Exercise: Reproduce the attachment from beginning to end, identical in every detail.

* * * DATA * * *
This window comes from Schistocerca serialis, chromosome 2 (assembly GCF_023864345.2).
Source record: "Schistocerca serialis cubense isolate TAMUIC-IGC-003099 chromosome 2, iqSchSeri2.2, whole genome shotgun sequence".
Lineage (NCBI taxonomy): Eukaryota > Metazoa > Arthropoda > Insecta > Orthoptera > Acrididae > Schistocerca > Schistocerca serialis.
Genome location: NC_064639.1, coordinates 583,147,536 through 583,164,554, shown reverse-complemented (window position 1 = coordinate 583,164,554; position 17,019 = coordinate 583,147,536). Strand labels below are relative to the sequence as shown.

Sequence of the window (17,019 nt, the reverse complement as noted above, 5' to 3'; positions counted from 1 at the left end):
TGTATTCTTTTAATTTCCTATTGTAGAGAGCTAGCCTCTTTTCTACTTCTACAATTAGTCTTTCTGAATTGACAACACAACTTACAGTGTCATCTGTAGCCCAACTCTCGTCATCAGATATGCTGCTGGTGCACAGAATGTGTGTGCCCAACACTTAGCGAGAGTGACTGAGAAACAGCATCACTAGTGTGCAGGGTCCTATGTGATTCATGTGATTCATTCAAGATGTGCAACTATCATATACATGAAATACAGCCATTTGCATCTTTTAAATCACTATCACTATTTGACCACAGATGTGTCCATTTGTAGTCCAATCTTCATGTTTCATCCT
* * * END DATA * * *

This window comes from Schistocerca serialis, chromosome 2 (assembly GCF_023864345.2).
Source record: "Schistocerca serialis cubense isolate TAMUIC-IGC-003099 chromosome 2, iqSchSeri2.2, whole genome shotgun sequence".
Lineage (NCBI taxonomy): Eukaryota > Metazoa > Arthropoda > Insecta > Orthoptera > Acrididae > Schistocerca > Schistocerca serialis.
Genome location: NC_064639.1, coordinates 583,147,536 through 583,164,554, shown reverse-complemented (window position 1 = coordinate 583,164,554; position 17,019 = coordinate 583,147,536). Strand labels below are relative to the sequence as shown.

Sequence of the window (17,019 nt, the reverse complement as noted above, 5' to 3'; positions counted from 1 at the left end):
TGTATTCTTTTAATTTCCTATTGTAGAGAGCTAGCCTCTTTTCTACTTCTACAATTAGTCTTTCTGAATTGACAACACAACTTACAGTGTCATCTGTAGCCCAACTCTCGTCATCAGATATGCTGCTGGTGCACAGAATGTGTGTGCCCAACACTTAGCGAGAGTGACTGAGAAACAGCATCACTAGTGTGCAGGGTCCTATGTGATTCATGTGATTCATTCAAGATGTGCAACTATCATATACATGAAATACAGCCATTTGCATCTTTTAAATCACTATCACTATTTGACCACAGATGTGTCCATTTGTAGTCCAATCTTCATGTTTCATCCT